Epidermolysis bullosa acquisita (EBA) is a rare autoimmune disease characterized by sub-epithelial blistering of the skin and mucosal membranes in response to injury. This mostly occurs in the hands, feet, knees, elbows, buttocks, mouth, nose, and eyes. It usually emerges in adulthood, mostly when people are in their 40s or 50s.

Causes of EBA

EBA is caused by autoantibodies that are generated in the patient’s body against a protein called type VII collagen. This is a major structural protein that connects the basement membrane of the epidermis (the top layer of the skin) with the extracellular matrix of the dermal layer underneath. The attack of the immune system on type VII collagen leads to the loss of anchoring between those two layers and results in the formation of blisters in response to injury.

EBA is not a genetic disease. It occurs sporadically in people with no previous family history of the disease and the cause is not known. However, EBA appears to be more common in people affected by other diseases, including  Crohn’s disease, systemic lupus erythematosus, amyloidosismyeloma, lung cancer, and lymphoma.

Types and symptoms of EBA

EBA is classified broadly into non-inflammatory (classical or mechano-bullous) and inflammatory types.

Non-inflammatory EBA

Non-inflammatory EBA makes up about one-third of all EBA cases. It is characterized by skin fragility, tense vesicles, and blisters on the extensor skin surface (skin surface on the outside of a joint) of hands, knees, knuckles, elbows, and ankles. The mucous membrane blisters rupture easily and lesions heal with significant scarring and milia (small white spots).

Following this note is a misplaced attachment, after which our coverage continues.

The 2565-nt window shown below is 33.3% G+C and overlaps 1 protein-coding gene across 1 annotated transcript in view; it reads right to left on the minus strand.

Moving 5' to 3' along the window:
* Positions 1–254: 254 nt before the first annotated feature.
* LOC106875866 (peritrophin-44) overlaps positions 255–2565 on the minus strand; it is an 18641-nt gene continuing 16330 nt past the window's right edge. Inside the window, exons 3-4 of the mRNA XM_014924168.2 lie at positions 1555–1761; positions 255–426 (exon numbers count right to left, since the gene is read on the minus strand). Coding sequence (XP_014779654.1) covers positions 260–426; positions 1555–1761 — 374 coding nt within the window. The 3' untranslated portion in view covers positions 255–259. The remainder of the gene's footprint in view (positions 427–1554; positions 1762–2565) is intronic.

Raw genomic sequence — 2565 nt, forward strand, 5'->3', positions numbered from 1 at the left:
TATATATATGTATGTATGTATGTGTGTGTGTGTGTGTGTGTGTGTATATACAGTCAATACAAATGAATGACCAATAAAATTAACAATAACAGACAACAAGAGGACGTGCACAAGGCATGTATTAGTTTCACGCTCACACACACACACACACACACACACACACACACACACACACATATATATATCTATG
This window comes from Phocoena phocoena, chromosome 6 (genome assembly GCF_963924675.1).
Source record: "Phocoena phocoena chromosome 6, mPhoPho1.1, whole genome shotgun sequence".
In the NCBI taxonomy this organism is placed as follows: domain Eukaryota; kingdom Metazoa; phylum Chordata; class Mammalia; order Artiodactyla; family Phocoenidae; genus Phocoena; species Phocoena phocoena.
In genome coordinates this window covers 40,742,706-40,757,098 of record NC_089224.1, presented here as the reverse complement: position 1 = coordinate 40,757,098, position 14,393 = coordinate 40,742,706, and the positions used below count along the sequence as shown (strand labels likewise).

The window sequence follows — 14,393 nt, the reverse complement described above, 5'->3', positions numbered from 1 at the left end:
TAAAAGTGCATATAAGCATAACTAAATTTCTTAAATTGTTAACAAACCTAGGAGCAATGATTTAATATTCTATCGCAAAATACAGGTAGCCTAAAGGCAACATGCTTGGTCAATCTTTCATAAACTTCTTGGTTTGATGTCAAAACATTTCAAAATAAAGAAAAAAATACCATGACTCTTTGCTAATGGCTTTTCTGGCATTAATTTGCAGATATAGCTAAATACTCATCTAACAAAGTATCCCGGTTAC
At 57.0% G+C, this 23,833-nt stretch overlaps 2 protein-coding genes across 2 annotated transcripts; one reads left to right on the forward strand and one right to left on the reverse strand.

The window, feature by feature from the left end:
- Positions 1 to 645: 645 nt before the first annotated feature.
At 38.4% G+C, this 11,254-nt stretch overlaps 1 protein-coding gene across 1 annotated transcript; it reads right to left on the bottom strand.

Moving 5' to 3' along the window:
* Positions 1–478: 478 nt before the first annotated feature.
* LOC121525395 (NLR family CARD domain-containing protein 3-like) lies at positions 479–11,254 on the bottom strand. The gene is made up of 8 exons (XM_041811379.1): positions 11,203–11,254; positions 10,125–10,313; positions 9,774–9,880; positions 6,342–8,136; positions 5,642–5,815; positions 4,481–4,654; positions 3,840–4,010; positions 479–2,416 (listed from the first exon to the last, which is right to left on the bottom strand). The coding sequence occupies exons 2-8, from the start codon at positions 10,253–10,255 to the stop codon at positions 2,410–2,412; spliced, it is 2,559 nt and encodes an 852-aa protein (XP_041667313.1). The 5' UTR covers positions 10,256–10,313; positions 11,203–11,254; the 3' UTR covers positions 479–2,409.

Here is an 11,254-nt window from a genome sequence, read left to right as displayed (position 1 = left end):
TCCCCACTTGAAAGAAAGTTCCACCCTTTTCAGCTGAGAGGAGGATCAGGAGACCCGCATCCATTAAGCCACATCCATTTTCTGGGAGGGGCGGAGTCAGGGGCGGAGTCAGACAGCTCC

Mild cases of non-inflammatory EBA resemble symptoms of porphyria cutanea tarda, a blood disorder that affects the skin. Severe cases resemble hereditary recessive dystrophic epidermolysis bullosa.

Inflammatory EBA

Inflammatory EBA accounts for nearly two-thirds of all EBA cases. Patients with inflammatory EBA show widespread eruptions involving the trunk, central body, extremities, and skin folds. In inflammatory EBA, blisters appear in both trauma-prone and non-trauma prone areas.

Clinically, inflammatory EBA mimics other autoimmune bullous dermatoses (AIBDs) such as bullous pemphigoid (BP), linear IgA dermatosis (LAD), mucous membrane pemphigoid (MMP), or Brunsting-Perry pemphigoid. Patients may have symptoms of one or more different subtypes of inflammatory EBA

BP-like inflammatory EBA

Patients with BP-like inflammatory EBA have widespread tense vesicles and blisters that are not restricted to trauma-prone regions. This subtype affects the trunk region and skin folds and is accompanied by generalized redness, itching, and plaque formation. It heals with minimal scarring and milia.

Linear IgA disease-like inflammatory EBA

This subtype is characterized by linear deposits of IgA (a type of antibody) in the basement membrane, and mucosal scarring.

Brunsting-Perry pemphigoid-like inflammatory EBA

This subtype is confined to the head and neck just like Brunsting-Perry type mucous membrane pemphigoid disease.

Mucous membrane pemphigoid (MMP)-like inflammatory EBA

This subtype affects mucous membranes of the buccal cavity, palate, conjunctiva, nasopharynx, esophagus, anus and the genitals. It can result in significant mucosal scarring and dysfunction.

Treatments

The primary aim of EBA treatment is to protect the skin by preventing blisters from forming, promoting healing, and avoiding complications.

Since EBA is considered an autoimmune disease, it is mostly treated with immunosuppressive agents that decrease the production of the autoantibodies and alleviate disease symptoms.

Other medications that can be used to treat EBA include oral corticosteroids such as prednisone, or anti-inflammatory agents such as dapsone, colchicine, azathioprine, cyclophosphamide, mycophenolate, or intravenous immunoglobulin.

When patients do not respond to other therapies, they may be treated with rituximab.

 

Last updated: Feb. 17, 2020

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